The adoption of green fiscal instruments is not limited to the energy sector. Another crucial area is water. Here fiscal measures can play a critical role in ensuring sustainable water supplies through incentivizing water efficiency, stimulating investment in water supply infrastructure, ensuring affordability of water services and countering the unchecked pollution and abstraction of water sources. In fact, the use of taxing (along with tariffs and transfers) can ensure that the cost of the environmental externalities associated with water use is internalized and that water is therefore appropriately priced. On this note,encouraging news comes from Philippines where a wastewater effluent fee was introduced in Manila in 1997. This fee aimed to counter the extreme degradation of the Laguna de Bay watershed that was being used as a dumping ground by nearby industries. As a consequence of the fee, industries changed their production processes to reduce the volume of effluent that was discharged into the watershed.
There is a growing realization that the transition to a green economy will not be achieved if countries continue to hide the true cost of current consumption patternsby subsidizing fossil fuels. This withdrawal of support has freed up capital that can now be spent in more efficient and beneficial ways. Often these savings can be redirected to fund social development, such as improved health, education and living standards. In Kenya, for instance, as Alice Kaudia convincingly explained, the government improved the country’s electricity network through the funds made available by removing fossil fuel subsidies.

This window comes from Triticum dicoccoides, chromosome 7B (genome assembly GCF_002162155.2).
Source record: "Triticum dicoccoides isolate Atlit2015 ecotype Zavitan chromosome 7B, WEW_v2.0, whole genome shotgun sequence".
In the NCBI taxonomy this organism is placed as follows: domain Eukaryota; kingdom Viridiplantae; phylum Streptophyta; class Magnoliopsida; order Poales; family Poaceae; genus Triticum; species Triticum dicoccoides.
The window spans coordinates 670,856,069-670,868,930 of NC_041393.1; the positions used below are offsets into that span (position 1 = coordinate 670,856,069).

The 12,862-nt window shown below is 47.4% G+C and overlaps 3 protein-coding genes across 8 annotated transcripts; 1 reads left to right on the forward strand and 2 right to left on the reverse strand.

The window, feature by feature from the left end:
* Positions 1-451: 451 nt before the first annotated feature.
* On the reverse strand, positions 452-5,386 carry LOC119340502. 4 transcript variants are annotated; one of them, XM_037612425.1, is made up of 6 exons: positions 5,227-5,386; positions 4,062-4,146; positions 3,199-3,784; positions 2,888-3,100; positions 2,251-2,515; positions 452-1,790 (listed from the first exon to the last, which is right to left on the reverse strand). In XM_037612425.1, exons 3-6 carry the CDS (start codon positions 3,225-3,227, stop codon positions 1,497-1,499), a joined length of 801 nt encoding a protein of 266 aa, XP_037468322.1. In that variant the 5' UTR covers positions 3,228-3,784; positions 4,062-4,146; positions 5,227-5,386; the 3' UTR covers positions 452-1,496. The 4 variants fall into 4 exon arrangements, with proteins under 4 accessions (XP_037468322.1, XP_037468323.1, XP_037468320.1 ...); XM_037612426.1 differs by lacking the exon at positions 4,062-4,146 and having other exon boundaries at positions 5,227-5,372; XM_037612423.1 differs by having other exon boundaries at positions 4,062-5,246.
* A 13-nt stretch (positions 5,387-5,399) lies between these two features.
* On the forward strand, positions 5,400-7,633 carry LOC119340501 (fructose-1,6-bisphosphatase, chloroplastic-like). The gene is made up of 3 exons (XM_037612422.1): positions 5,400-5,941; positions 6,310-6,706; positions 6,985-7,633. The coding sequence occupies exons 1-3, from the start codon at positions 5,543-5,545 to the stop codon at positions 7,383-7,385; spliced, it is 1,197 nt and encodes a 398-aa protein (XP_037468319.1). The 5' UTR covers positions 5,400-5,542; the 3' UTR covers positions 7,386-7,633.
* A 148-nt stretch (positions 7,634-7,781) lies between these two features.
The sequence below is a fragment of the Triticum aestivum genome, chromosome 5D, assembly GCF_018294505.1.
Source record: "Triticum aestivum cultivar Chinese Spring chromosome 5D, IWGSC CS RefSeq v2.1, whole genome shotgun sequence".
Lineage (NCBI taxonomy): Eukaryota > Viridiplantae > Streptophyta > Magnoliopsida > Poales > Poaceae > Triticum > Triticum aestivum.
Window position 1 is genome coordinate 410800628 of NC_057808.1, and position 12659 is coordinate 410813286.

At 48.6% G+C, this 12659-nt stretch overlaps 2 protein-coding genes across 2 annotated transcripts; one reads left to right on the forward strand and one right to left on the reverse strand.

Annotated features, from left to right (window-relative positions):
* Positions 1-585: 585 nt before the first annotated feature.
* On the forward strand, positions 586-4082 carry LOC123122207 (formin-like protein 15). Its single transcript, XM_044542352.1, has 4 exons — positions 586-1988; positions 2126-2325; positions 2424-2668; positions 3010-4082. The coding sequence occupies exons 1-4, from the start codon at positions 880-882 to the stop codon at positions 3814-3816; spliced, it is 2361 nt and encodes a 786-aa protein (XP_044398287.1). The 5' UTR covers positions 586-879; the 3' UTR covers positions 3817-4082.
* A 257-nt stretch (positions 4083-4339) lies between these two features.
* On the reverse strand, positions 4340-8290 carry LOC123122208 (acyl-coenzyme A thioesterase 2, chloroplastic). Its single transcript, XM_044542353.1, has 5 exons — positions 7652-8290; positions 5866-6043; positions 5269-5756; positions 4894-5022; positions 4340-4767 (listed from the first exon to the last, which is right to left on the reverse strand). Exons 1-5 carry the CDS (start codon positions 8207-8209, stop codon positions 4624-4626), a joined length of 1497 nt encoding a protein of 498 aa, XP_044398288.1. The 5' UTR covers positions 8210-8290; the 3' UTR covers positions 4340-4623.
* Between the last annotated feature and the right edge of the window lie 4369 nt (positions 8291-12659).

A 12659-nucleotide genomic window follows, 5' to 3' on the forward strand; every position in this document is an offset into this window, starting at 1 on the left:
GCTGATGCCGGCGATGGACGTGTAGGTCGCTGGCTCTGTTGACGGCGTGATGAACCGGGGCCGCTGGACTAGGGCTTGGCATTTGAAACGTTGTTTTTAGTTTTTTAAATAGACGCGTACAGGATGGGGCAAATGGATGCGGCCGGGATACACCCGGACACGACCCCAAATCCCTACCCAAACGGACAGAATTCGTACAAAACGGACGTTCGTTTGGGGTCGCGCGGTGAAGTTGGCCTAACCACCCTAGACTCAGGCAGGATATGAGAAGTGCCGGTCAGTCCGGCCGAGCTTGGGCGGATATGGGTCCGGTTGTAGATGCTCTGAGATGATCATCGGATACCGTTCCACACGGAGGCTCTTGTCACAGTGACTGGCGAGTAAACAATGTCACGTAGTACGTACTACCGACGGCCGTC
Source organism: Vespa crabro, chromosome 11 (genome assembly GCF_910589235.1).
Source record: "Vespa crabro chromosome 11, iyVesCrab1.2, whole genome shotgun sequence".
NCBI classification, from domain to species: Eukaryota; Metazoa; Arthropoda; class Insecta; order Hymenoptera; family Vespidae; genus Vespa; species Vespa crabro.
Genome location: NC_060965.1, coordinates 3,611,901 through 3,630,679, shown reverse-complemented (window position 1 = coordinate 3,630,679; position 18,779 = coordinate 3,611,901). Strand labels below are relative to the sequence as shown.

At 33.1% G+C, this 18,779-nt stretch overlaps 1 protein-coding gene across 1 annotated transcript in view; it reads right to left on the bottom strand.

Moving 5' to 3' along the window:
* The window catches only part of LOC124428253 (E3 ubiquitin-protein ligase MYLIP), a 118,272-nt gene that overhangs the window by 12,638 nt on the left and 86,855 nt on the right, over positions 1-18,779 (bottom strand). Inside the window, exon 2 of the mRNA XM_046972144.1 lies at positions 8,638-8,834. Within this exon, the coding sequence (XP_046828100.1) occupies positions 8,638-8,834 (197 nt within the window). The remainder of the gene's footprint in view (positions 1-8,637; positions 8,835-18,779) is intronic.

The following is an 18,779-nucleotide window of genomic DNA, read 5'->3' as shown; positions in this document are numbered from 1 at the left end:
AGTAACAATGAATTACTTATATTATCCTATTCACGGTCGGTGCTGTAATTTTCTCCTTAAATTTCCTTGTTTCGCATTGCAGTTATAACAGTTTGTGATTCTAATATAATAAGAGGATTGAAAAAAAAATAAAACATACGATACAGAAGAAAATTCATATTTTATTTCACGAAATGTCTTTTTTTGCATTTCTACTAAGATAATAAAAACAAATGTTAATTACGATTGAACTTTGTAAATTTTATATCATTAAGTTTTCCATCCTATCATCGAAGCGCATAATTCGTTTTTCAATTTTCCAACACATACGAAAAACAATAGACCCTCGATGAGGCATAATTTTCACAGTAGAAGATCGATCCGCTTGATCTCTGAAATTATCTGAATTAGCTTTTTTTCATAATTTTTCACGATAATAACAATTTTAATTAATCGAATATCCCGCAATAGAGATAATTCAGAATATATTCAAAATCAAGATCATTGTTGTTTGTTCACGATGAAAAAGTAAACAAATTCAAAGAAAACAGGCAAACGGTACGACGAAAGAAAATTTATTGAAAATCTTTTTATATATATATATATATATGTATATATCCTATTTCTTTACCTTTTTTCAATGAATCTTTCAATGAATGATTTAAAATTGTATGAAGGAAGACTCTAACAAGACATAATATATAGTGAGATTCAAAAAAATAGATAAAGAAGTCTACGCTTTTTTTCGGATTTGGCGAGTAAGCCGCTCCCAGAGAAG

Divesting from fossil fuel sources, particularly in cities and transport-intensive areas, not only encourages movement towards a green economy, but has direct positive impacts on health. This, in turn, means that governments will have to spend less on national health care. So even more public savings can be made. Shifting from these fossil fuel investments is especially important in developing countries. This is because, even though climate finance mechanisms are attempting to make development and climate mitigation compatible, fossil fuel subsidies are so vast that the climate finance given is almost insignificant.